To see HighPoint’s 7101A 4-slot, x16 PCIe NVMe RAID card reading at 11GBps reading and writing at nearly 10GBps on PCWorld’s own testbed was a major hoot. Alas, that’s using a synthetic benchmark, and in our real-world copy tests, performance was only slightly faster than with a single fast NVMe SSD.
HighPoint said that with the right software, i.e., something that does its own I/O such as synthetic benchmarks, you will get the same dramatic performance boost. We’ll have to take the company at its word, as the 7101A also served to illustrate a number of shortcomings of current PCs and software when it comes to state-of-the-art storage.
Sony's XBR X900F can handle just about any kind of material with aplomb, including HDR. But its color palette is subdued and light bleed on black backgrounds is noticeable with the Xtended Dynamic Range function engaged.
RGB is the buzzword in peripherals these days, but few have found any real use for them. It’s all well and good to have an RGB-enabled mouse or headset or keyboard, but aside from a few gimmicks like “imitating the sirens in Grand Theft Auto,” it’s still more about aesthetics than functionality.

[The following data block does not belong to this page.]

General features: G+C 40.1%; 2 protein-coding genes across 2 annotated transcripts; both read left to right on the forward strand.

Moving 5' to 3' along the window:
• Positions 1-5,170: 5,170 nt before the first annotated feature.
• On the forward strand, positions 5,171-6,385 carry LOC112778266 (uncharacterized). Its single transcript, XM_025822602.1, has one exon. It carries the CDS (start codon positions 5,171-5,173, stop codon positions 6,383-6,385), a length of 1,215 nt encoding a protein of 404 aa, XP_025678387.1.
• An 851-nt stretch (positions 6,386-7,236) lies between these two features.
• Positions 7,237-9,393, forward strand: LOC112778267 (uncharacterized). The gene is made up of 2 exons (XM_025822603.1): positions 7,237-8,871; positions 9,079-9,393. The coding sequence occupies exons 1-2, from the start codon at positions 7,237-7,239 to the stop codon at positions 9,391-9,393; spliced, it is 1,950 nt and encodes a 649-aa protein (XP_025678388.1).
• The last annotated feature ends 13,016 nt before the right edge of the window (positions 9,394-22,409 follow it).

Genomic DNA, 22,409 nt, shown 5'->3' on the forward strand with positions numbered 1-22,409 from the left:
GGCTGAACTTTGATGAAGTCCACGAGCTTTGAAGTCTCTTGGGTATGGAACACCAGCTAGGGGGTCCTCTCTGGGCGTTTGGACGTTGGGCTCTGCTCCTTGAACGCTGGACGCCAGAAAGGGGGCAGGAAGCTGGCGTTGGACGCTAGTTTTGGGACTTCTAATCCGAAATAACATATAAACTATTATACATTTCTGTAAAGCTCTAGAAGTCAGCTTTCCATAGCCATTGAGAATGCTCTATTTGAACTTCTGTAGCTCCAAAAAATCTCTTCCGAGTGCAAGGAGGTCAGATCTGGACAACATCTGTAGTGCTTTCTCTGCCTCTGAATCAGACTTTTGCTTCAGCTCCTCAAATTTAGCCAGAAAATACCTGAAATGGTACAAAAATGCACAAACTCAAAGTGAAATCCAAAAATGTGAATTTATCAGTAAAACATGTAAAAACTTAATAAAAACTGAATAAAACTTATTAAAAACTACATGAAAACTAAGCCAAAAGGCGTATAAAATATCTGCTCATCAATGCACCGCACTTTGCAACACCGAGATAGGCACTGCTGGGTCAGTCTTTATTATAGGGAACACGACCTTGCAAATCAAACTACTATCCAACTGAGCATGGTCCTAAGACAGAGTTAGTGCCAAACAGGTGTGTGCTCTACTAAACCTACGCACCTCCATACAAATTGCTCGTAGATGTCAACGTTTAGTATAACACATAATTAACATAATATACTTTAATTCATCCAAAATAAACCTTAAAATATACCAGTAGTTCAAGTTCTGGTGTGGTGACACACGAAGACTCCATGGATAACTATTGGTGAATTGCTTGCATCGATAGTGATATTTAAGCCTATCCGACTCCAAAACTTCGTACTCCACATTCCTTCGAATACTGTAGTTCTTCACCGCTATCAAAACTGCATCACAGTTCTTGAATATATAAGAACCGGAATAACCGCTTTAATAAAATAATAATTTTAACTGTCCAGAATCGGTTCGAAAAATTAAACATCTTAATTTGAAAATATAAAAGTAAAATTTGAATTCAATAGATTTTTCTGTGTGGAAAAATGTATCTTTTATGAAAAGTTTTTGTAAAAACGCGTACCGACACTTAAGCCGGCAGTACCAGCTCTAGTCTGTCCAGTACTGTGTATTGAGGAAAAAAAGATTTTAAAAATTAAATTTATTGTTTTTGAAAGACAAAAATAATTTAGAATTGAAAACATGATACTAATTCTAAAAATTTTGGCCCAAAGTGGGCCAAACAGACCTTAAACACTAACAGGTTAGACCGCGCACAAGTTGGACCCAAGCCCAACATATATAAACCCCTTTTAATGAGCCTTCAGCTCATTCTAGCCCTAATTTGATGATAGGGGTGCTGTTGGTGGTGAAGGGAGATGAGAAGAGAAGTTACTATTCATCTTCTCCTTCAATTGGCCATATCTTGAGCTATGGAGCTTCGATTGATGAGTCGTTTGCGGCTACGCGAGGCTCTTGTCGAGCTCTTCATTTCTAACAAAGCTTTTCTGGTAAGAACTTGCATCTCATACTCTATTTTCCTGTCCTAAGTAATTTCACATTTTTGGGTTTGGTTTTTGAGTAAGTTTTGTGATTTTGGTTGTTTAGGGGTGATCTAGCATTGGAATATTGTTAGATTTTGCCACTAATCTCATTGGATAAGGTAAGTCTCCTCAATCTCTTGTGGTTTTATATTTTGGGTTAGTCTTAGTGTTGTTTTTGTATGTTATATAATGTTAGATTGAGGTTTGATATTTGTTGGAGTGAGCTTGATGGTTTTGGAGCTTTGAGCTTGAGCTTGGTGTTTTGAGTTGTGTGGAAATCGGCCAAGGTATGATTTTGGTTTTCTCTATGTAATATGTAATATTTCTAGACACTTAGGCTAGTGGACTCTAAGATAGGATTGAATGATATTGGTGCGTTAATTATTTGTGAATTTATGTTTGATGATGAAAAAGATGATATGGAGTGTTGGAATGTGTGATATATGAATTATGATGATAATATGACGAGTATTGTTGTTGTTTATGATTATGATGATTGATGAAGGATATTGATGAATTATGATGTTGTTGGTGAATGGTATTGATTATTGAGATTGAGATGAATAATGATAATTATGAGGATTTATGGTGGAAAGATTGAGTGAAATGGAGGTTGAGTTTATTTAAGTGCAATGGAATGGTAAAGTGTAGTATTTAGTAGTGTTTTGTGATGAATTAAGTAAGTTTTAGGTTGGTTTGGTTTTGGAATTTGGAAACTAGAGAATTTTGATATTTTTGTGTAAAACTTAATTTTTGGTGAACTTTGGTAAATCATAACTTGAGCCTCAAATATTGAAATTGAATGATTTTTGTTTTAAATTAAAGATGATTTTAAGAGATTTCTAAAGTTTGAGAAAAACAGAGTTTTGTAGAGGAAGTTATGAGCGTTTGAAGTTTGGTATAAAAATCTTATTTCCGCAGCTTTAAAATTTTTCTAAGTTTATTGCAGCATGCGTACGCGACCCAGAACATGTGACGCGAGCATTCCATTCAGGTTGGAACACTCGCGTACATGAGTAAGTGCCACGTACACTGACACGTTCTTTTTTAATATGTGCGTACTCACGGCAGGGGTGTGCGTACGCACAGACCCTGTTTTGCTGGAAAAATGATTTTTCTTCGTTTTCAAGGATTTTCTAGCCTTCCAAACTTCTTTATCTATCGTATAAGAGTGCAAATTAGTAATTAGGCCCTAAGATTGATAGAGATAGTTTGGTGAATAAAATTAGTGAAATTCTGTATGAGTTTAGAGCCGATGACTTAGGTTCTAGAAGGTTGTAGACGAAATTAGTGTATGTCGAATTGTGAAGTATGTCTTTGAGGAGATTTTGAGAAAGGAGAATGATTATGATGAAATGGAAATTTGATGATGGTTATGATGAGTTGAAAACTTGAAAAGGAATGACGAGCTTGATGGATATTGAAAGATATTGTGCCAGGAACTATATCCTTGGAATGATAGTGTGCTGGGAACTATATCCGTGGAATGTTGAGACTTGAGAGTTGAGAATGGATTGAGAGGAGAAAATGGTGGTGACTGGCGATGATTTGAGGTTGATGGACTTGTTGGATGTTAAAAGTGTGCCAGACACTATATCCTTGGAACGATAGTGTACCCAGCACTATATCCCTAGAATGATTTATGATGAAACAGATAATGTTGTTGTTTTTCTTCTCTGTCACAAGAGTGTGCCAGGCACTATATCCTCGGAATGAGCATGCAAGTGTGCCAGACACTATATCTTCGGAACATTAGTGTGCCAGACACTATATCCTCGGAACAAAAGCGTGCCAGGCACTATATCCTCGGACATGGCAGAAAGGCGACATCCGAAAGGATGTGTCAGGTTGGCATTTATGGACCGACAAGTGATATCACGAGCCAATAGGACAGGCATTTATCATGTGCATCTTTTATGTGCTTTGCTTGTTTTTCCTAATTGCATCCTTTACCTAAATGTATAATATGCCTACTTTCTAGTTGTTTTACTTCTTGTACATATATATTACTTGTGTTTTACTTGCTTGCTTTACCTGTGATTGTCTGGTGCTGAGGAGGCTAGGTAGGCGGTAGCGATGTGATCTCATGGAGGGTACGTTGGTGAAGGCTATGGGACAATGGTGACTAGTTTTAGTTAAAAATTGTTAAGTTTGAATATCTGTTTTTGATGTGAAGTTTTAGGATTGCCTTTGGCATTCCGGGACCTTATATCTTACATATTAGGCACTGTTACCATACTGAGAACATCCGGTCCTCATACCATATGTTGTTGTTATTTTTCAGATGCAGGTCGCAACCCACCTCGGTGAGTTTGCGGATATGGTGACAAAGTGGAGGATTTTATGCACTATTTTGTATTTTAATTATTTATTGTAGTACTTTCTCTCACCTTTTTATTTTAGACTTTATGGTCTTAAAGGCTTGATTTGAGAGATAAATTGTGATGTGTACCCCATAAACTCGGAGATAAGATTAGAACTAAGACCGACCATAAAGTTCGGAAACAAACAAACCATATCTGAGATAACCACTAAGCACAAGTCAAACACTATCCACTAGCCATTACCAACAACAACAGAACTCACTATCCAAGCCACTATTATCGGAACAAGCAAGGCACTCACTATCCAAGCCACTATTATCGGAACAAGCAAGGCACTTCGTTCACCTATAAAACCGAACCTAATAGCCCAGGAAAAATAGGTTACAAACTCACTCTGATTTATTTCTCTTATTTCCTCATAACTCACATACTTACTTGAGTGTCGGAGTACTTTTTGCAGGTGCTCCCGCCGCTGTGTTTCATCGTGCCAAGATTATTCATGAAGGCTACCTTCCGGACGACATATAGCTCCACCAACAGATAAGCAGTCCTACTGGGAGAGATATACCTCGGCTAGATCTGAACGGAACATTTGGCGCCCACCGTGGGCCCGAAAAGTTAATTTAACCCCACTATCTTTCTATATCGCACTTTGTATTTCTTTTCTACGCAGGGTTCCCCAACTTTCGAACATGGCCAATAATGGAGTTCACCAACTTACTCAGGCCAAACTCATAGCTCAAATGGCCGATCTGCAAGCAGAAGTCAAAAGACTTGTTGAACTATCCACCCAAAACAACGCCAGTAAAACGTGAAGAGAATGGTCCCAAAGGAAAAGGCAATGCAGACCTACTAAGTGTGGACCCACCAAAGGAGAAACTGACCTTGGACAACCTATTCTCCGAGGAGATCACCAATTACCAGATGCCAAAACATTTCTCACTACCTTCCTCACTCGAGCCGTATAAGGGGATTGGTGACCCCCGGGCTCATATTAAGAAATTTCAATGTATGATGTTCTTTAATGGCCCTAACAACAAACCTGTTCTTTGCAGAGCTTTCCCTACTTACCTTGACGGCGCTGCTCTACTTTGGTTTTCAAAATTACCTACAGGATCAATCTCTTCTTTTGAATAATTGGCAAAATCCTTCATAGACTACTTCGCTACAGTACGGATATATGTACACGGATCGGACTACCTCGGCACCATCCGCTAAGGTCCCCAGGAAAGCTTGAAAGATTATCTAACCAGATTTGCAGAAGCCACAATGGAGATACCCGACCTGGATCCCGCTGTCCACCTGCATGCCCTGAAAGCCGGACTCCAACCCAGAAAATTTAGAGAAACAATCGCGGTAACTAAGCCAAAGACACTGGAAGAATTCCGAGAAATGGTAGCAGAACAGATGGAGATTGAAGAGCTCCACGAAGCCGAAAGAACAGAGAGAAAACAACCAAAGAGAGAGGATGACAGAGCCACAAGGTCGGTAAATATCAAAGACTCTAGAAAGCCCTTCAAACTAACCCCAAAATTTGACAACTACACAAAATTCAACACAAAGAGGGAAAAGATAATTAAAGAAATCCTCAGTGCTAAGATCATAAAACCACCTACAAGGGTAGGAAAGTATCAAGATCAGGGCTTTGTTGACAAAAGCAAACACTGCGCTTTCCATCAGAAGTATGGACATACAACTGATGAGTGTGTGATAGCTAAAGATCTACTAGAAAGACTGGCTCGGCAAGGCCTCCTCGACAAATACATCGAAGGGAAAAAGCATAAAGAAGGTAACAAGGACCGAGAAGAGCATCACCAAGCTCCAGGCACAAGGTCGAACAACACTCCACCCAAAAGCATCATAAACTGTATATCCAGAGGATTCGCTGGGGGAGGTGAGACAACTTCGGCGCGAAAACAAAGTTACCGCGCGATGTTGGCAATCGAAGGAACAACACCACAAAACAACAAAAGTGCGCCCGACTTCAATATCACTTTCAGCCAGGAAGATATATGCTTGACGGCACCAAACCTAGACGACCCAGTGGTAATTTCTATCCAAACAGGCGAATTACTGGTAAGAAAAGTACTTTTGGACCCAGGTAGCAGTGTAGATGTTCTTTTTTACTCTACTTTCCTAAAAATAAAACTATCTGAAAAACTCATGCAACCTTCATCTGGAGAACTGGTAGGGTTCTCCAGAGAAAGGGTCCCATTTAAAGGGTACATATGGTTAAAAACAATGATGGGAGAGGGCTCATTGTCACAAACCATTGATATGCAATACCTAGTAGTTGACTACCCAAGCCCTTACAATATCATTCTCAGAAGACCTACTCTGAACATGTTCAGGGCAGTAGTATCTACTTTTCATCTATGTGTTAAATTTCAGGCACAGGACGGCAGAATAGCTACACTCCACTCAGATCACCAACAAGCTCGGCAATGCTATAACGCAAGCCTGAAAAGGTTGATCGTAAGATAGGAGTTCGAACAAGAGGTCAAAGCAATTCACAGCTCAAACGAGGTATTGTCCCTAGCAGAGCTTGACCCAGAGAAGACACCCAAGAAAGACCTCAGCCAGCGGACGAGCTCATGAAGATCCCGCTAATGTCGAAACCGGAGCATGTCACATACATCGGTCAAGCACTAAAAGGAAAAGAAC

Logitech’s G560 changes that, using RGB LEDs in a way that feels transformative. If only the effect were paired with slightly better speakers.
Way back in 2013 Microsoft showed off footage of a prototype for the Xbox One, the “IllumiRoom.” Emerging from Microsoft Research, IllumiRoom promised to make gaming more immersive by literally immersing you in it. Using a projector synced to your actual TV, the goal was to extend the picture off the screen and onto the surrounding walls.
When you’re looking for a good, cheap laptop, knowledge is power. Every budget machine (which we’re defining as Windows laptops costing $500 or less) is the product of compromise—corners carefully cut here and there to hit a price point.
Your job is to find the one that checks off the most boxes for your needs. We’ll show you what to look for by highlighting which budget laptops among the best-sellers currently listed at Amazon and Best Buy are worth buying. We haven’t necessarily tested these specific machines (we’ll let you know if we have), but we’ve seen enough similar ones to have a good idea of the pros and cons.